Saturday, August 22, 2015
Global warming global schwarming
Like many people I like to pretend to keep my finger on the pulse of the global warming disaster. This is a brilliant disaster because it is happening in a slow motion fashion. The trick to being an effective global disaster, the kind where you can cause epic levels of devastation, the kind that can aspire to destroying half the life on earth and not look silly about its ambitions, is you must happen slowly, you've got to take your time. If a disaster gives people ample time to deal with something, even a dire emergency, especially a dire emergency, they won't. Sure, they might pretend to, but while people are readily fooled by pretending, global disasters aren't so much usually. However, if a global disaster makes any sudden moves we tend to spring into real action. If, for instance, there is a zombie apocalypse, then the zombies massing together in a tidal wave of their numbers is a recipe for the failure of that zombie uprising. Human kind is resourceful, crafty, able to bond into effective units to fight seemingly insurmountable threats. But a zombie invasion playing the long game, going slow, that's the one that will succeed. Let us get used to them gradually, a zombie here, a zombie there.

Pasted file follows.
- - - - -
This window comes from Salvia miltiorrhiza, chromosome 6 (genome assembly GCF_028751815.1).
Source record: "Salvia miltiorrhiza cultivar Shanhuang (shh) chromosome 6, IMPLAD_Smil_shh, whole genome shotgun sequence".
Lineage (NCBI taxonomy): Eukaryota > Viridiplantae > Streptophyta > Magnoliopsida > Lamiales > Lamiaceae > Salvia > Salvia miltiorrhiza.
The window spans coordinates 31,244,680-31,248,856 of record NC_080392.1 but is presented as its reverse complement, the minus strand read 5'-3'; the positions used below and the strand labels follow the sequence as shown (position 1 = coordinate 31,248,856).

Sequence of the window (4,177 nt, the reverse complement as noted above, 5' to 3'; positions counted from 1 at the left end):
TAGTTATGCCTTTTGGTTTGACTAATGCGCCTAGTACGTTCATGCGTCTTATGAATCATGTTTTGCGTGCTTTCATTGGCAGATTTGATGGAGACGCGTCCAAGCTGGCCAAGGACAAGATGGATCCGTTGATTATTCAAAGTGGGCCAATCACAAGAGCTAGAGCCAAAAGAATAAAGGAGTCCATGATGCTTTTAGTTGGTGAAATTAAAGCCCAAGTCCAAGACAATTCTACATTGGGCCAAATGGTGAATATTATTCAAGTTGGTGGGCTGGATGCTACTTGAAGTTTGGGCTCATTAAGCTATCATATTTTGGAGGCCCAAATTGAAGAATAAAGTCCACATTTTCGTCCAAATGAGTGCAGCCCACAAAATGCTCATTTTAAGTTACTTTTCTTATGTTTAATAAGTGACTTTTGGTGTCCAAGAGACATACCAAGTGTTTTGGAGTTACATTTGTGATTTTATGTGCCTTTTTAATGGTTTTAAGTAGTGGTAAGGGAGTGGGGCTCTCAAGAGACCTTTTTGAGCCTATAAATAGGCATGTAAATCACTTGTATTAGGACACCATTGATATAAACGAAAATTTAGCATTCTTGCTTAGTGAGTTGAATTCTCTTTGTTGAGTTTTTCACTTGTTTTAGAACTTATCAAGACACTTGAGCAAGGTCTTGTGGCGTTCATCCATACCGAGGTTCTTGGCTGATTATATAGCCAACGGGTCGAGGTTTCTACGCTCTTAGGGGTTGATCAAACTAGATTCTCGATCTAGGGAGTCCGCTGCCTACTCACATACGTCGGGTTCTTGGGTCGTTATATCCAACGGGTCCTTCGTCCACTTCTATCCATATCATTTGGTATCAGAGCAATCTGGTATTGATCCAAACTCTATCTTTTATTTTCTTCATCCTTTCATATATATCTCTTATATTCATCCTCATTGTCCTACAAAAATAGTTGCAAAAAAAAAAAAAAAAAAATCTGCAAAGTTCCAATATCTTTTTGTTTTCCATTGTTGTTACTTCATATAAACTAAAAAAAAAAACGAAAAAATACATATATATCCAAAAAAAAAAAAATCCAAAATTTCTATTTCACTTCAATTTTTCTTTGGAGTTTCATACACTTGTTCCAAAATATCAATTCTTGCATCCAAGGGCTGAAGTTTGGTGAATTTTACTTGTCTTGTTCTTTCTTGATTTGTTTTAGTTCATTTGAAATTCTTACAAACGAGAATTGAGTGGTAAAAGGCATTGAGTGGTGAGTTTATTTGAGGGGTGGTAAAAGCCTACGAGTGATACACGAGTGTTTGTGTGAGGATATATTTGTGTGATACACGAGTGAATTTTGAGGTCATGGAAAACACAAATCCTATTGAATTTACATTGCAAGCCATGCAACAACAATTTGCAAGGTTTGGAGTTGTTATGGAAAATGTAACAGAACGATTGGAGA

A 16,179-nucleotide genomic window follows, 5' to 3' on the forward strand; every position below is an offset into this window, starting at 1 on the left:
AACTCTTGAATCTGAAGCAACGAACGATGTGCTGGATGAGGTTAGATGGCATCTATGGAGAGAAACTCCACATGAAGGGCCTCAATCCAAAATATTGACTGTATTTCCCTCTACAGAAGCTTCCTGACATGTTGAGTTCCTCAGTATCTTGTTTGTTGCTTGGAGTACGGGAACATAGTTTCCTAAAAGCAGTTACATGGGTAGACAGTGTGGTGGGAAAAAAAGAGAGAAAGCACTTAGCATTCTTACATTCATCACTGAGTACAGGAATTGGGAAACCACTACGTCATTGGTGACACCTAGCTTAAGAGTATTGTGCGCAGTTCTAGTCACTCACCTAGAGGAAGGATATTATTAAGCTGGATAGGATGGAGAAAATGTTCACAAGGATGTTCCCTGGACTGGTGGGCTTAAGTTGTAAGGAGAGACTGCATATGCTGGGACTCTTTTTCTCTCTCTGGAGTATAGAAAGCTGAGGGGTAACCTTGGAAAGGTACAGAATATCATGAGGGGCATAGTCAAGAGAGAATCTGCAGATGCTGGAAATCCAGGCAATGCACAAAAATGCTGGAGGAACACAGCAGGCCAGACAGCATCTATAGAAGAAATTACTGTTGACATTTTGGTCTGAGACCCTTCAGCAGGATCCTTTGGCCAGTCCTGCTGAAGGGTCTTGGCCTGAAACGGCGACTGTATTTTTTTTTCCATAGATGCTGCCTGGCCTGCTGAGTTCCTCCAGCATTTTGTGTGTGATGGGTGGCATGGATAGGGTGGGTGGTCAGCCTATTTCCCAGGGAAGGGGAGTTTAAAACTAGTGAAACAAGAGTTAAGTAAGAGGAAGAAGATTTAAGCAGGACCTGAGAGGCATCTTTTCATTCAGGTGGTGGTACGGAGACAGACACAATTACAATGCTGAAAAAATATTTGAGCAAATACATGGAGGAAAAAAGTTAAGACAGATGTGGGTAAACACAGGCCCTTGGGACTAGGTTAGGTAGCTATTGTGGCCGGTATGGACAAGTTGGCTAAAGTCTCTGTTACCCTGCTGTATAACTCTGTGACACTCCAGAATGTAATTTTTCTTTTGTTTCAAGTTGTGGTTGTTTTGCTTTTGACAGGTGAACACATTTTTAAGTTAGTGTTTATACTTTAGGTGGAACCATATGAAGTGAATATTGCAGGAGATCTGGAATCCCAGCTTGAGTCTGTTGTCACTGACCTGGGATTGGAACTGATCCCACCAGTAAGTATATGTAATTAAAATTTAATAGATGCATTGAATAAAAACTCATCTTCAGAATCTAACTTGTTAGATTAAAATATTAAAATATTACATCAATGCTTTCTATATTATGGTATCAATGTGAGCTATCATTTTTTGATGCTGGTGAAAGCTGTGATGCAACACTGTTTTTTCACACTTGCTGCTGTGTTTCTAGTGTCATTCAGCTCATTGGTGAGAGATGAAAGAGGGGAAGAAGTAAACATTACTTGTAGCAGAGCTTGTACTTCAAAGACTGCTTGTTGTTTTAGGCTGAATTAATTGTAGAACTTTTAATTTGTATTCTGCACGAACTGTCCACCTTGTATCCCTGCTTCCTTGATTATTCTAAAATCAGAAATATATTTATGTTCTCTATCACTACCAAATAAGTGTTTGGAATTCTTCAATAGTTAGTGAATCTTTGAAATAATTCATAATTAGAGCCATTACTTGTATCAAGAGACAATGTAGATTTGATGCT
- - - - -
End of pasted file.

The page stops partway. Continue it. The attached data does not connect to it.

"I don't like these zombies." We might say "But they're so ridiculously slow and stupid. They can't even open a door!" And so, imperceptibly the zombie population will grow.
"The zombies got Joe out by his garage." We might say "But Joe was a very old man, crippled with arthritis, and he had horrible glaucoma. It's probably a relief for him to be a zombie."
"I saw a few zombies shambling through the neighborhood honey. Make sure you keep the doors closed." How hard is it to close a door? You don't even have to lock it. They're zombies, all they can manage is a bit of light pushing, and, of course, a little teething. Anyone can keep a door closed. I mean, until they don't.
"Harold, I think the zombies got the Jacobsens."
"I never liked the Jacobsens." Mutters Harold under his breath. "Jesus!" He says "What does it take to close your damn doors at night!"
"Well" Louise, Harold's wife, replies "The Jacobsens always were fools."
And so it goes. Housing gets cheaper, resources more plentiful, jobs easy to find. Plus it's fun to run over zombies on the way to work, albeit in a sick sort of a way. Yes, there are zombies absolutely everywhere, but they're as slow and ridiculous as ever.
And then, one day, it's all zombies. A sea of zombies. But only so long as they took 80 years not 80 weeks, or even 80 months. Nice and slow.
"Wow" You might think "I never thought it would be all zombies everywhere. They were so slow!" Except that you won't think that, because you'll be a zombie too, and zombies don't think. If they could think they could open doors, and if they were that much more of a threat then by god we would have had them! We'd have sprung into action.
Of course, global warming is nothing like this inch by inch zombie apocalypse. Sure it's slow and dangerous, theoretically, but we should all be okay if we get to high ground. How hard is it to get to high ground?